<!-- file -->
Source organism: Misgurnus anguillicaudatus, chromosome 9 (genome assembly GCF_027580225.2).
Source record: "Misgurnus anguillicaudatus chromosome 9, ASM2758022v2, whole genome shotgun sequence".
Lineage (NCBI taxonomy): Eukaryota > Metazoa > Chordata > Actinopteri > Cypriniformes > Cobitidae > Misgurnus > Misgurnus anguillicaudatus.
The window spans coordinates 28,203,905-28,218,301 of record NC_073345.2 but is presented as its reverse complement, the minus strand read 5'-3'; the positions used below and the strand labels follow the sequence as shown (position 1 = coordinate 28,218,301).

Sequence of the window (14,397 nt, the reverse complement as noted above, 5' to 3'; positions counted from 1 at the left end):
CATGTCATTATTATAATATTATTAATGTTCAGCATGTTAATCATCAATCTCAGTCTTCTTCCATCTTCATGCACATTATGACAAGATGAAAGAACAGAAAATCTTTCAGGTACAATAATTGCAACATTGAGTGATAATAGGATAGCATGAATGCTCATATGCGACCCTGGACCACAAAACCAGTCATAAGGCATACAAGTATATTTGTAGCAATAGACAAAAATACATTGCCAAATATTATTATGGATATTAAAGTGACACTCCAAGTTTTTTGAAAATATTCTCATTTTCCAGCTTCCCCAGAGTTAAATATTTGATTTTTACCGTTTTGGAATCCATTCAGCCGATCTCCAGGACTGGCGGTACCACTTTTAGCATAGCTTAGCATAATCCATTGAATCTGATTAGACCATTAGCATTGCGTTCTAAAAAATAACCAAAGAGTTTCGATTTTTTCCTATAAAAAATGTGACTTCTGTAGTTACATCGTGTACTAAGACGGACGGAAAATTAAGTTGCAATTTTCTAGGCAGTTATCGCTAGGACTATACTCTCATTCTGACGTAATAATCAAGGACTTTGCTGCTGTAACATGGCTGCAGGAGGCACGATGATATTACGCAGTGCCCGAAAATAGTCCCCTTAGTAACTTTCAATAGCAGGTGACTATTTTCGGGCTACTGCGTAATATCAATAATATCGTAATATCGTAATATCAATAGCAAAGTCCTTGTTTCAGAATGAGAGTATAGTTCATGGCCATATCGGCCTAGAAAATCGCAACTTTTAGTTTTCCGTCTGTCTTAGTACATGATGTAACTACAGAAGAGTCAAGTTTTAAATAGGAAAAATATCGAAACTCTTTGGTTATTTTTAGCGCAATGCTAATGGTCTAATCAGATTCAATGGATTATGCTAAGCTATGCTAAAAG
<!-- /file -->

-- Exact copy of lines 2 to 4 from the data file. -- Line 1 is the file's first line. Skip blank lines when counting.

Source record: "Misgurnus anguillicaudatus chromosome 9, ASM2758022v2, whole genome shotgun sequence".
Lineage (NCBI taxonomy): Eukaryota > Metazoa > Chordata > Actinopteri > Cypriniformes > Cobitidae > Misgurnus > Misgurnus anguillicaudatus.
The window spans coordinates 28,203,905-28,218,301 of record NC_073345.2 but is presented as its reverse complement, the minus strand read 5'-3'; the positions used below and the strand labels follow the sequence as shown (position 1 = coordinate 28,218,301).